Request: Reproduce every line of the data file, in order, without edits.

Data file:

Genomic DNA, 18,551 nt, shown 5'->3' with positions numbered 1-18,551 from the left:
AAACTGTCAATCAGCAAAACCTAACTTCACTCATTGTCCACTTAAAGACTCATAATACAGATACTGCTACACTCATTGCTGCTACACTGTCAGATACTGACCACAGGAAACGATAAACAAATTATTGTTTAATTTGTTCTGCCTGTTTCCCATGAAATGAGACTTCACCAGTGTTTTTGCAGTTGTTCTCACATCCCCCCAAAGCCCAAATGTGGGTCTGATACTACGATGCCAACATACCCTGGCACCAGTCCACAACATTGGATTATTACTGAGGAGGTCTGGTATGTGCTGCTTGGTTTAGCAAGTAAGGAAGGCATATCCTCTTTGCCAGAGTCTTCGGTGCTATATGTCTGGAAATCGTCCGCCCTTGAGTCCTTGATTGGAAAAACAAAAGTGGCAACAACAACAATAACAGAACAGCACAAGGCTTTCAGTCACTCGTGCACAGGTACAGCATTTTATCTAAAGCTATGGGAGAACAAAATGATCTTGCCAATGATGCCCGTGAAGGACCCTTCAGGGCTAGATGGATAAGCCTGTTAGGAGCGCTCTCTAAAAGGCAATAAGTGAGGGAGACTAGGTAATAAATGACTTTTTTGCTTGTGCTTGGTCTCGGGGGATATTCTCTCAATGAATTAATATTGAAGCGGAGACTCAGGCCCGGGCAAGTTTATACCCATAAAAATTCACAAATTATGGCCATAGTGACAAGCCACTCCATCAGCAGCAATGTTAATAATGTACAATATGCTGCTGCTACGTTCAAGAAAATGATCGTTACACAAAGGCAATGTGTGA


Genomic DNA, 18,551 nt, shown 5'->3' with positions numbered 1-18,551 from the left:
AAACTGTCAATCAGCAAAACCTAACTTCACTCATTGTCCACTTAAAGACTCATAATACAGATACTGCTACACTCATTGCTGCTACACTGTCAGATACTGACCACAGGAAACGATAAACAAATTATTGTTTAATTTGTTCTGCCTGTTTCCCATGAAATGAGACTTCACCAGTGTTTTTGCAGTTGTTCTCACATCCCCCCAAAGCCCAAATGTGGGTCTGATACTACGATGCCAACATACCCTGGCACCAGTCCACAACATTGGATTATTACTGAGGAGGTCTGGTATGTGCTGCTTGGTTTAGCAAGTAAGGAAGGCATATCCTCTTTGCCAGAGTCTTCGGTGCTATATGTCTGGAAATCGTCCGCCCTTGAGTCCTTGATTGGAAAAACAAAAGTGGCAACAACAACAATAACAGAACAGCACAAGGCTTTCAGTCACTCGTGCACAGGTACAGCATTTTATCTAAAGCTATGGGAGAACAAAATGATCTTGCCAATGATGCCCGTGAAGGACCCTTCAGGGCTAGATGGATAAGCCTGTTAGGAGCGCTCTCTAAAAGGCAATAAGTGAGGGAGACTAGGTAATAAATGACTTTTTTGCTTGTGCTTGGTCTCGGGGGATATTCTCTCAATGAATTAATATTGAAGCGGAGACTCAGGCCCGGGCAAGTTTATACCCATAAAAATTCACAAATTATGGCCATAGTGACAAGCCACTCCATCAGCAGCAATGTTAATAATGTACAATATGCTGCTGCTACGTTCAAGAAAATGATCGTTACACAAAGGCAATGTGTGA